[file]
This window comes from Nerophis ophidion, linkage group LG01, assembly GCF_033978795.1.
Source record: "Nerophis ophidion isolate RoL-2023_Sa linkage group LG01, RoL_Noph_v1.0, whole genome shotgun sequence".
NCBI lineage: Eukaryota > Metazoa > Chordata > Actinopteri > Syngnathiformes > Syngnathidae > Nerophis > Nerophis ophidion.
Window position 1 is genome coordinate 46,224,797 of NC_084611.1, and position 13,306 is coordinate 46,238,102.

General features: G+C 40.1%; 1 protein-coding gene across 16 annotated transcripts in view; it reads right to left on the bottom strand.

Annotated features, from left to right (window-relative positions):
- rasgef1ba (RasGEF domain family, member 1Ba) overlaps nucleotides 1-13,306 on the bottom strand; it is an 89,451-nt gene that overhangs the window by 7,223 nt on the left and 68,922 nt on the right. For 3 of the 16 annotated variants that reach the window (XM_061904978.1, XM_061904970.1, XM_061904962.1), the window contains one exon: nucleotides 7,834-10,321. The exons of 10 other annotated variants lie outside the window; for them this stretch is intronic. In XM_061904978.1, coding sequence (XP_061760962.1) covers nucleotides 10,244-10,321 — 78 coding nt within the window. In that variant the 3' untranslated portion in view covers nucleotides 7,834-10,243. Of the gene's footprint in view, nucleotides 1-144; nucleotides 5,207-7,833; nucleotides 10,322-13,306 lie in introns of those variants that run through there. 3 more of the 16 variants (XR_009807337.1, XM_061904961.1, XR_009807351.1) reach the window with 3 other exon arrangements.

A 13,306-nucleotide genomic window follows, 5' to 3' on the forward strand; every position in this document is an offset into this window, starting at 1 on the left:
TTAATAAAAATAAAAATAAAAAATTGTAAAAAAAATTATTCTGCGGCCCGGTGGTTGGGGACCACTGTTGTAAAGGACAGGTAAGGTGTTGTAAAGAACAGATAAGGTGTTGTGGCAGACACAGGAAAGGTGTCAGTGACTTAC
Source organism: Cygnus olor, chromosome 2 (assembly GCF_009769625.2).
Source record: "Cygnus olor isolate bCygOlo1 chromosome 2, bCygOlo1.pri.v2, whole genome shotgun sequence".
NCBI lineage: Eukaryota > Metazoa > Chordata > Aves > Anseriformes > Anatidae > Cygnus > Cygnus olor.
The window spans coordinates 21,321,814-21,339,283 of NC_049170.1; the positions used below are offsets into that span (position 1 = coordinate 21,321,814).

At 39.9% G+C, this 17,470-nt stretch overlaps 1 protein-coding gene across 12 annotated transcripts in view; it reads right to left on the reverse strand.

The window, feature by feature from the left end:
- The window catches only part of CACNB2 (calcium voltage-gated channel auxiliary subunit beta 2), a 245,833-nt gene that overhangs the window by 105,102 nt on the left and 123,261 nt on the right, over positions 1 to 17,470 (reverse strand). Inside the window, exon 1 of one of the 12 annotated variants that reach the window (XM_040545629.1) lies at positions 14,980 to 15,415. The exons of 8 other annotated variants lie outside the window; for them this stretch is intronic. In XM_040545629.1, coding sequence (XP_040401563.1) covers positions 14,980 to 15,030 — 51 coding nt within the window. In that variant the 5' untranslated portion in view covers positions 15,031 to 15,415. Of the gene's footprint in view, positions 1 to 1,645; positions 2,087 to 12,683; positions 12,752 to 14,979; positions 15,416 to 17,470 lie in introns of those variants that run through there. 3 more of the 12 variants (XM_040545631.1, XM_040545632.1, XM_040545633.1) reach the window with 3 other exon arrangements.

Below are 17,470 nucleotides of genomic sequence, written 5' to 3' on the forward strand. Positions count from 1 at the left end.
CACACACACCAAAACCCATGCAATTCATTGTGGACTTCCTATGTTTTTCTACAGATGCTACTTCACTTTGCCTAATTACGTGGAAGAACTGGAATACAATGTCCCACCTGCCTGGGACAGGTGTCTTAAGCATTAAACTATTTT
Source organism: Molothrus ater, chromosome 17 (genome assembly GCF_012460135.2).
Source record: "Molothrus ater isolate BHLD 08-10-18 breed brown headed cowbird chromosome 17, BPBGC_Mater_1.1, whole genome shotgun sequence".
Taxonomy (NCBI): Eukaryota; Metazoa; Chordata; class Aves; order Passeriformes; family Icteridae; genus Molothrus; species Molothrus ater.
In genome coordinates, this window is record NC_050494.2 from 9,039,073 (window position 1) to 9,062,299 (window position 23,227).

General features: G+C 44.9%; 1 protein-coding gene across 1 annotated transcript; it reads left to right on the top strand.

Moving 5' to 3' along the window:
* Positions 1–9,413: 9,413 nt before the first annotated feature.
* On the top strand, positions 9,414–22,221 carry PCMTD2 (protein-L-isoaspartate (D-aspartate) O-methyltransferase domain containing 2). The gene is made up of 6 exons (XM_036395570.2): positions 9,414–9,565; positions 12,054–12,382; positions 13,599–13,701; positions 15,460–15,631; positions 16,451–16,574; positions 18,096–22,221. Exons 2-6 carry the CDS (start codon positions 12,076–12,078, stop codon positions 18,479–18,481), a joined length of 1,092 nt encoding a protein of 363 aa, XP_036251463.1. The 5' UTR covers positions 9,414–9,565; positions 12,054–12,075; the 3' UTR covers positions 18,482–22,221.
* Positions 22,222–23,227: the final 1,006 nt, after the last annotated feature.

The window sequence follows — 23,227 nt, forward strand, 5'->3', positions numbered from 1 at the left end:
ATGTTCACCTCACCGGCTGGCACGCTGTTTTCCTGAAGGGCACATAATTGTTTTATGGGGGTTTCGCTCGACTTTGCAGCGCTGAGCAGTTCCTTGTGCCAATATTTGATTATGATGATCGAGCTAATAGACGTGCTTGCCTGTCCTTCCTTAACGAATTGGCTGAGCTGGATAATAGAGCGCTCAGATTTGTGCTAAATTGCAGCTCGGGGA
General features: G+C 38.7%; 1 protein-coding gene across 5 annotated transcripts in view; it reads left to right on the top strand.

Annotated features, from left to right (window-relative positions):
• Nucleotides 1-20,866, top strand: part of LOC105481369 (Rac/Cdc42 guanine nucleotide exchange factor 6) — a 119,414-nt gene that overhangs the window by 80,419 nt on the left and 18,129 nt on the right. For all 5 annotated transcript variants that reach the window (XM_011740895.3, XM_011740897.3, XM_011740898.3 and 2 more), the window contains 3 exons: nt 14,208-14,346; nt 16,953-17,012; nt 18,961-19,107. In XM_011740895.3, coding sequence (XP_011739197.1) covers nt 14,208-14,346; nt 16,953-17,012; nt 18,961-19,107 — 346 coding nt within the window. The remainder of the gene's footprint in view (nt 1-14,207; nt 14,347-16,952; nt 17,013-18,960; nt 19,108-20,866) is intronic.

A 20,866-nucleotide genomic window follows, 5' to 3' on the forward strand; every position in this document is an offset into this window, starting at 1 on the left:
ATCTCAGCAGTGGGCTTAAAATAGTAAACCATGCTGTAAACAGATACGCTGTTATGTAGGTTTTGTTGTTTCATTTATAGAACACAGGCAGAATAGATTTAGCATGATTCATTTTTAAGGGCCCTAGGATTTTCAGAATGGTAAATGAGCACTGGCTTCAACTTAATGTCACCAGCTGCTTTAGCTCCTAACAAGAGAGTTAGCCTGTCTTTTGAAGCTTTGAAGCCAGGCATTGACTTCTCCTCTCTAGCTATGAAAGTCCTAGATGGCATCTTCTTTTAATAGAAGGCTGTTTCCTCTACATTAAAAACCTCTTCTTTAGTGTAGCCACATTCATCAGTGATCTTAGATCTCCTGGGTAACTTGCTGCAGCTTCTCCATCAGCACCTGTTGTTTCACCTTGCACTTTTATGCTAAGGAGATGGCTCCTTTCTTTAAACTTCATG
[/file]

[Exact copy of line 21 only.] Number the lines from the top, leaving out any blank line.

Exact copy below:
Taxonomy (NCBI): Eukaryota; Metazoa; Chordata; class Aves; order Passeriformes; family Icteridae; genus Molothrus; species Molothrus ater.